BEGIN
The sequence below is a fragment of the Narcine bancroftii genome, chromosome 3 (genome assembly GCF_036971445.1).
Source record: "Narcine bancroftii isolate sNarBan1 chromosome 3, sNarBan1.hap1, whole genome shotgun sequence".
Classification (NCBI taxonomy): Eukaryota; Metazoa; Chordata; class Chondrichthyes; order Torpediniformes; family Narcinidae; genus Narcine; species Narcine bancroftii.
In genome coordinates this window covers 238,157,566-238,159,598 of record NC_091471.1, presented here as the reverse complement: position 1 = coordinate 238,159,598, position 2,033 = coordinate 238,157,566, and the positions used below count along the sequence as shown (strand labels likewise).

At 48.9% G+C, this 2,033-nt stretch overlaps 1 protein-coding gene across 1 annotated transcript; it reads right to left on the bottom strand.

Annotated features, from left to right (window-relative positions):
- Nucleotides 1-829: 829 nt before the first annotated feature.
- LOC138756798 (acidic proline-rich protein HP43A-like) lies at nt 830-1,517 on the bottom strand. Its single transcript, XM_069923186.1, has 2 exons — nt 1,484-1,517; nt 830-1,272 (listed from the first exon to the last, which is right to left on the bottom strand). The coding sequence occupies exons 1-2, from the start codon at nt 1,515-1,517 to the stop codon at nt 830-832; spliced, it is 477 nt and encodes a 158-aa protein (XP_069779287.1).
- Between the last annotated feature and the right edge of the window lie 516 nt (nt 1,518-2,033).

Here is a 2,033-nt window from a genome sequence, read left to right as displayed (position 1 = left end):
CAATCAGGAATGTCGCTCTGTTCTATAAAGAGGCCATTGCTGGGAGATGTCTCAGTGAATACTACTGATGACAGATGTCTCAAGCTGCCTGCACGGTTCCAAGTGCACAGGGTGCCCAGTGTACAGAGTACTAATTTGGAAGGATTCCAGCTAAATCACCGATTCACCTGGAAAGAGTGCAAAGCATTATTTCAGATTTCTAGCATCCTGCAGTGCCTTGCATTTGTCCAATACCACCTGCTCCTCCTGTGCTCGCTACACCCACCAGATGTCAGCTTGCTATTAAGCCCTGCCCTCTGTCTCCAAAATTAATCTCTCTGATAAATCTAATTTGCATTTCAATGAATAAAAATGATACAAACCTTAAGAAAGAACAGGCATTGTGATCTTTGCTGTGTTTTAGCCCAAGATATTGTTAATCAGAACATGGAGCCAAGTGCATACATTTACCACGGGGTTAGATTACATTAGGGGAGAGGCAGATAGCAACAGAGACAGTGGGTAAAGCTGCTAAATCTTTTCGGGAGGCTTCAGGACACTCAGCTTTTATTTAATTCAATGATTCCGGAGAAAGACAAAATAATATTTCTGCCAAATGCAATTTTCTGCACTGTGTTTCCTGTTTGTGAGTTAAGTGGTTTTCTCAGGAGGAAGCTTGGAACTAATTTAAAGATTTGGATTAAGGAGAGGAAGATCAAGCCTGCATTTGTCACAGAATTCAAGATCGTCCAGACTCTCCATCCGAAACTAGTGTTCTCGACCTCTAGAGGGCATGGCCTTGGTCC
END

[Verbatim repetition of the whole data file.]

The sequence below is a fragment of the Narcine bancroftii genome, chromosome 3 (genome assembly GCF_036971445.1).
Source record: "Narcine bancroftii isolate sNarBan1 chromosome 3, sNarBan1.hap1, whole genome shotgun sequence".
Classification (NCBI taxonomy): Eukaryota; Metazoa; Chordata; class Chondrichthyes; order Torpediniformes; family Narcinidae; genus Narcine; species Narcine bancroftii.
In genome coordinates this window covers 238,157,566-238,159,598 of record NC_091471.1, presented here as the reverse complement: position 1 = coordinate 238,159,598, position 2,033 = coordinate 238,157,566, and the positions used below count along the sequence as shown (strand labels likewise).

At 48.9% G+C, this 2,033-nt stretch overlaps 1 protein-coding gene across 1 annotated transcript; it reads right to left on the bottom strand.

Annotated features, from left to right (window-relative positions):
- Nucleotides 1-829: 829 nt before the first annotated feature.
- LOC138756798 (acidic proline-rich protein HP43A-like) lies at nt 830-1,517 on the bottom strand. Its single transcript, XM_069923186.1, has 2 exons — nt 1,484-1,517; nt 830-1,272 (listed from the first exon to the last, which is right to left on the bottom strand). The coding sequence occupies exons 1-2, from the start codon at nt 1,515-1,517 to the stop codon at nt 830-832; spliced, it is 477 nt and encodes a 158-aa protein (XP_069779287.1).
- Between the last annotated feature and the right edge of the window lie 516 nt (nt 1,518-2,033).

Here is a 2,033-nt window from a genome sequence, read left to right as displayed (position 1 = left end):
CAATCAGGAATGTCGCTCTGTTCTATAAAGAGGCCATTGCTGGGAGATGTCTCAGTGAATACTACTGATGACAGATGTCTCAAGCTGCCTGCACGGTTCCAAGTGCACAGGGTGCCCAGTGTACAGAGTACTAATTTGGAAGGATTCCAGCTAAATCACCGATTCACCTGGAAAGAGTGCAAAGCATTATTTCAGATTTCTAGCATCCTGCAGTGCCTTGCATTTGTCCAATACCACCTGCTCCTCCTGTGCTCGCTACACCCACCAGATGTCAGCTTGCTATTAAGCCCTGCCCTCTGTCTCCAAAATTAATCTCTCTGATAAATCTAATTTGCATTTCAATGAATAAAAATGATACAAACCTTAAGAAAGAACAGGCATTGTGATCTTTGCTGTGTTTTAGCCCAAGATATTGTTAATCAGAACATGGAGCCAAGTGCATACATTTACCACGGGGTTAGATTACATTAGGGGAGAGGCAGATAGCAACAGAGACAGTGGGTAAAGCTGCTAAATCTTTTCGGGAGGCTTCAGGACACTCAGCTTTTATTTAATTCAATGATTCCGGAGAAAGACAAAATAATATTTCTGCCAAATGCAATTTTCTGCACTGTGTTTCCTGTTTGTGAGTTAAGTGGTTTTCTCAGGAGGAAGCTTGGAACTAATTTAAAGATTTGGATTAAGGAGAGGAAGATCAAGCCTGCATTTGTCACAGAATTCAAGATCGTCCAGACTCTCCATCCGAAACTAGTGTTCTCGACCTCTAGAGGGCATGGCCTTGGTCC